Fast Facts

USA - 308,745,539.
Oklahoma - 3,751,351.
Tulsa Metropolitan Statistical Area (MSA) - 937,478.
Tulsa County - 603,403.
Tulsa City - 391,906.

Source: US Census

USA - 281,421,906
Oklahoma - 3,450,654
Tulsa MSA - 842,920
Tulsa County - 563,299
Tulsa City - 393,049

Source:  US Census 

United States - 248,710,000.
Oklahoma - 3,146,000.
Tulsa Metropolitan Statistical Area (MSA) - 709,000.
Tulsa County - 503,300.
Tulsa City - 367,300.

Source:  Capital Improvements Plan: City of Tulsa, Oklahoma, 1997, p. 4. 

USA - 226,546,000.
Oklahoma - 3,025,300.
Tulsa MSA - 657,200.
Tulsa County - 470,600.
Tulsa City - 360,900.

Source: Capital Improvements Plan: City of Tulsa, Oklahoma, 1997, p. 4. 

USA - 203,302,000.
Oklahoma - 2,559,500.
Tulsa MSA - 525,900.
Tulsa County - 400,000.
Tulsa City - 330,400.

Source: Capital Improvements Plan: City of Tulsa, Oklahoma, 1997, p. 4. 

If you did not create a password on the old catalog system, you will need to create one now by visiting

To create a password:

  1. Enter your library card #
  2. Leave the Password field blank
  3. Click submit

On the next screen,

  1. Enter your library card # again
  2. Leave the Password field blank
  3. Type your password in the Create Password and Retype new Password fields.
  4. Click submit

Passwords MUST:

  • Be at least 6 characters
  • Contain letters AND numbers
  • Not contain repeating patterns such as aaa, abab, etc.
  • Not contain special characters

If you need assistance, please contact your local library or the AskUs hotline at 918.549.7323


For assistance with the catalog, visit the Help link found at the top right corner of the catalog

James L. Henkle, associate professor of the school of art at the University of Oklahoma designed the screen on commission from the Tulsa Historical Society.  In the center of the screen is a stylized turtle, made of oxidized copper.  Surrounding it, in braised brass, polished brass and copper, are flame forms representing the sacred fire of the Creek Indians, Tulsa’s first citizens.  The screen weighs more than 500 pounds and is currently located on the second floor of the Central Library.
The bronze plaque mounted on the oak leaves of the screen was originally placed on the Council Oak Tree (18 Street and South Cheyenne Avenue) by the Tulsa D.A.R. chapter in 1923.  In 1965 the plaque was given to the Tulsa Historical Society for fear of it being vandalized.    On July 1, 1965, the plaque and “Place of the Turtles” screen was dedicated on the 3rd floor of the Central Library to identify the then  location of the Tulsa County Historical Society headquarters and archives.

Source: Tulsa World, May 1, 1965; p. 1; Tulsa County Historical Society Dedicatory Program, July 1, 1965.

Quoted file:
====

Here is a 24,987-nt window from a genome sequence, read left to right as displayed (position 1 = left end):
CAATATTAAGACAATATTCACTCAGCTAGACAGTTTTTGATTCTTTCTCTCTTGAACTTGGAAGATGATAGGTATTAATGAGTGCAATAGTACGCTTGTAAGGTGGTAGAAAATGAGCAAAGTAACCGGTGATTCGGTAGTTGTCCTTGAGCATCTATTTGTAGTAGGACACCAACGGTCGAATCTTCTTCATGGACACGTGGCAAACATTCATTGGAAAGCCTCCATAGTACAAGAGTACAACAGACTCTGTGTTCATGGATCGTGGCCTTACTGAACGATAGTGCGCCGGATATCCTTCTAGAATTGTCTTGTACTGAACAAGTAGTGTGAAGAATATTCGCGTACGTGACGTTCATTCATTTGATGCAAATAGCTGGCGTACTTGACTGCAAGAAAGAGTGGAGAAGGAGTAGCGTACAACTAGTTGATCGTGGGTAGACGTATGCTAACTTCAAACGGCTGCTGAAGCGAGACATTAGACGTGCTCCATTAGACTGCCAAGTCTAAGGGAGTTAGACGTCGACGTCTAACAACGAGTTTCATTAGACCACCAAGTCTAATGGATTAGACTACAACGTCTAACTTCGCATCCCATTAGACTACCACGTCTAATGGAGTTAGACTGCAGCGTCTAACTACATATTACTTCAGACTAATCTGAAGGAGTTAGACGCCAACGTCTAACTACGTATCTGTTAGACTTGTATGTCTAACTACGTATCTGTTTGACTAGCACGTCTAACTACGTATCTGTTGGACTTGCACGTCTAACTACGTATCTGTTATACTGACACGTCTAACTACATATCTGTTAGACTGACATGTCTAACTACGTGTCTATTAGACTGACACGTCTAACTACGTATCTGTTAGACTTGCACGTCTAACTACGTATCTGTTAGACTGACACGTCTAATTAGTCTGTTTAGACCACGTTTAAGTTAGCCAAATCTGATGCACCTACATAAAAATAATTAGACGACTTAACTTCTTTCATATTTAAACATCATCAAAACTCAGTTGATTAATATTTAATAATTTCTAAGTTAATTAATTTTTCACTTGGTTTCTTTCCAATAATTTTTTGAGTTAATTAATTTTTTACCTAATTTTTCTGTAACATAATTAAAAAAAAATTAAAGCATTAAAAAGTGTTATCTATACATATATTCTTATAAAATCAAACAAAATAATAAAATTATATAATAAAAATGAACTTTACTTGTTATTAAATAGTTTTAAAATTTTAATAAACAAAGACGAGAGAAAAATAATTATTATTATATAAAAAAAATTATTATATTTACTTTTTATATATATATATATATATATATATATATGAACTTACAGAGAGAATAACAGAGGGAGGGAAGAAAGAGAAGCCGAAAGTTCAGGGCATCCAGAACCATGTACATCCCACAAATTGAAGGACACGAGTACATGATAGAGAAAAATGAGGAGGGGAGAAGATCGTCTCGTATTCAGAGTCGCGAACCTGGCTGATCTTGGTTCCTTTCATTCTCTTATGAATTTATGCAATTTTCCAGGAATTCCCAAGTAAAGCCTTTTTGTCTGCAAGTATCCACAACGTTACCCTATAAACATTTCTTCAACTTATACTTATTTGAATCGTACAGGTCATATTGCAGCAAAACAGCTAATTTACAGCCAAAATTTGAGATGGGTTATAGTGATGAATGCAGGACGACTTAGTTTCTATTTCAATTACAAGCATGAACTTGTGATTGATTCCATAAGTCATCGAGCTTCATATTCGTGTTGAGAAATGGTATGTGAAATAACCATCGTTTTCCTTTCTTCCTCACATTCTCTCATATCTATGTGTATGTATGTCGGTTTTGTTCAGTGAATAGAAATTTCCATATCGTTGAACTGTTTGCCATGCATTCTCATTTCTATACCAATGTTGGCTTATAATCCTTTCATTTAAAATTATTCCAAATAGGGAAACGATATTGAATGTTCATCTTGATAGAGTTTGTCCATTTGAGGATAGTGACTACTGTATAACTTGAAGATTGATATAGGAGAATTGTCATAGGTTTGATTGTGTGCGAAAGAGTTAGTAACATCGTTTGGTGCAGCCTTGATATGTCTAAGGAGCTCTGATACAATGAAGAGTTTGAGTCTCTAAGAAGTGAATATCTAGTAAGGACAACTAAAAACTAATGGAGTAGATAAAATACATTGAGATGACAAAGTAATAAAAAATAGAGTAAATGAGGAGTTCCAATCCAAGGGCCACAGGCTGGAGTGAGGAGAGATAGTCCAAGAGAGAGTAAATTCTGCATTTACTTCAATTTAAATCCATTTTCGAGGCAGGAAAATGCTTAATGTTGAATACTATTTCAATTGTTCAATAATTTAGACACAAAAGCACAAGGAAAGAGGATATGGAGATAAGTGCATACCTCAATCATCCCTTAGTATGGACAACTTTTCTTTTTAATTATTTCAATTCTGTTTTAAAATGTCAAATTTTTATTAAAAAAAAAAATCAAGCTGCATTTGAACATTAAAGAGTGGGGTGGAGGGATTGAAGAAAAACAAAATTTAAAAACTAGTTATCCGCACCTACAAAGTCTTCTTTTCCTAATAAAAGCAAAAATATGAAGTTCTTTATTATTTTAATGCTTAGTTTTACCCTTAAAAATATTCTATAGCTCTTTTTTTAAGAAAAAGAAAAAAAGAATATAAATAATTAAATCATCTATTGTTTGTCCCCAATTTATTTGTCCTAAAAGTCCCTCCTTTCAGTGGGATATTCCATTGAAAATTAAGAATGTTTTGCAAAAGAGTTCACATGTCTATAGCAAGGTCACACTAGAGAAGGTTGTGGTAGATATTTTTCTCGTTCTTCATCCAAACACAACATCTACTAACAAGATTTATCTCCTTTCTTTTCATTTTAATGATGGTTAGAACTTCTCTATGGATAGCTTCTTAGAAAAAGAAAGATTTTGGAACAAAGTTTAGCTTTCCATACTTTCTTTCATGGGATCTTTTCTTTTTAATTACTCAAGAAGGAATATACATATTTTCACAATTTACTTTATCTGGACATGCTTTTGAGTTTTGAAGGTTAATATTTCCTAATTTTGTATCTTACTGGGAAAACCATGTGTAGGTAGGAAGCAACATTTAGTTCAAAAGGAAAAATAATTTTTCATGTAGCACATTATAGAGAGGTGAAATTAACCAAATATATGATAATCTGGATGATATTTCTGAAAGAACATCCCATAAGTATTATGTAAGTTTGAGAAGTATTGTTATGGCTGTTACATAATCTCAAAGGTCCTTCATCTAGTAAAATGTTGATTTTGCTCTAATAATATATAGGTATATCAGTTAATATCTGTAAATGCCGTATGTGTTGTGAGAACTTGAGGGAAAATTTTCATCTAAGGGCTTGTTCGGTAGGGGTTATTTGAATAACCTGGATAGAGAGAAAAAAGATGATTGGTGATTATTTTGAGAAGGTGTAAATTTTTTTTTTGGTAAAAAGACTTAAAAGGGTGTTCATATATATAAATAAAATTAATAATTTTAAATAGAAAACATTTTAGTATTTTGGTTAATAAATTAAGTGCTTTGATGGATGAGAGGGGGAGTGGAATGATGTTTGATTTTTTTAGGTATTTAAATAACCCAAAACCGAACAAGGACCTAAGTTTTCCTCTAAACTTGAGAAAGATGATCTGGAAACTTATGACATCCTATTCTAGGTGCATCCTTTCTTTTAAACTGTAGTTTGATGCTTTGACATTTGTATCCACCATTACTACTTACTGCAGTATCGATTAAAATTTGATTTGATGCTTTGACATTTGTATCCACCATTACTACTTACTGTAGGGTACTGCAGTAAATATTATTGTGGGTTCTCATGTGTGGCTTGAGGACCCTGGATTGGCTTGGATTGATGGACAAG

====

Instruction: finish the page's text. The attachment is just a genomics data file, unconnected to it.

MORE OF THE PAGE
In May 2013, the American Indian Resource Center moved from Central Library to Zarrow Regional Library (2224 W. 54th ST, Tulsa). Central Library closed in August 2013 for a two-year major renovation. In March 2014 the ‘Place of the Turtles’ screen was erected at Zarrow Regional Library. The American Indian Resource Center and its Turtle screen will remain at Zarrow Regional Library.


The following words are imbedded in the wall at the head of the staircase on the second floor of the Central Library and were written by American author, Clarence Day.  The Central Library opened in June 1965.

The World of Books…
Is the most remarkable creation of man
nothing else that he builds ever lasts
monuments fall
nations perish
civilizations grow old and die out
and after an era of darkness
new races build others
but in the world of books are volumes
that have seen this happen again and again
and yet live on
still young
still as fresh as the day they were written
still telling men’s hearts
of the hearts of men centuries dead.

Clarence Day
Dedicated June 1965

Source: Tulsa Tribune, May 22, 1965; Tulsa Tribune, June 29, 1965

“Twenty –first at Riverside”, the city’s first inner urban mural, was designed by Herb Robb, an artist of the Chilton Group.  Located on the 4th Floor of the Central Library in the Research Center, the design is in the form of a mosaic, with 38,400 squares that form the bridge and its surroundings.    Macs Abney volunteered to apply paint to each square – a task that took about eight months working nights and weekends – after his regular job which was painting outdoor signs.  The mural was first introduced at a public viewing at 4pm on Tuesday, March 3, 1981.  Contributors included: Ed Sutherland, Don-Rey Outdoor Advertising Company and Ben Floyd, Fourth National Bank.

Source: Tulsa World, February 27, 1981.